THE BATTLE OF THE BISMARCK SEA
Michael Veitch has developed a habit of writing about otherwise obscure events in Australian history. He’s particularly fond of topics that involve ships or World War II aeroplanes. He must have enjoyed writing this latest book, because it’s crammed full of both. In March 1943, the Japanese were making a last-ditch attempt to control New Guinea and, from there, be able to harass the Allied forces assembled in Australia. The battle took place over three days as a convoy of ships, crowded with thousands of Japanese troops, was sailing south to restock their base at Lae. The ships were met by RAAF and US air force planes, scrambled from Australian airfields. Veitch’s obvious passion for the technology of the time, and ordinary people thrust into extraordinary circumstances, again shines through. The result is a relaxing read that is part ripping yarn and part historical record.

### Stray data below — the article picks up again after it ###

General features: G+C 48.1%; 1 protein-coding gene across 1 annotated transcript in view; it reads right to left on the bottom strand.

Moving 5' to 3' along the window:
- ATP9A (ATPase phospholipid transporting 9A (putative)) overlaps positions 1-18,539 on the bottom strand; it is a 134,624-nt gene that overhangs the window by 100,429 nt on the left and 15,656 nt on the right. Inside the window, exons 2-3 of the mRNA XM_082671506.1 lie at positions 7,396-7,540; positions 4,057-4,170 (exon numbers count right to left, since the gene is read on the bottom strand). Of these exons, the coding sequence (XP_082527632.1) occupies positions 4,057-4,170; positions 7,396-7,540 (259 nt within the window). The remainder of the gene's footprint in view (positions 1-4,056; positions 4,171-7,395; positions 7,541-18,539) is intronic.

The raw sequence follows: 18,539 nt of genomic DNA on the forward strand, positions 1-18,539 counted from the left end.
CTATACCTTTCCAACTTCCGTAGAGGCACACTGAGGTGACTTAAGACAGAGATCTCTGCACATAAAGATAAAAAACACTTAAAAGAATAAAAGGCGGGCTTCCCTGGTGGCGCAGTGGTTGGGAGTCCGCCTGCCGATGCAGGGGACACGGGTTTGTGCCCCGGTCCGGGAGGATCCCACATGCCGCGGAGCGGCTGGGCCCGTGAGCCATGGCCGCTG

JEFF MAYNARD VERDICT: Entertaining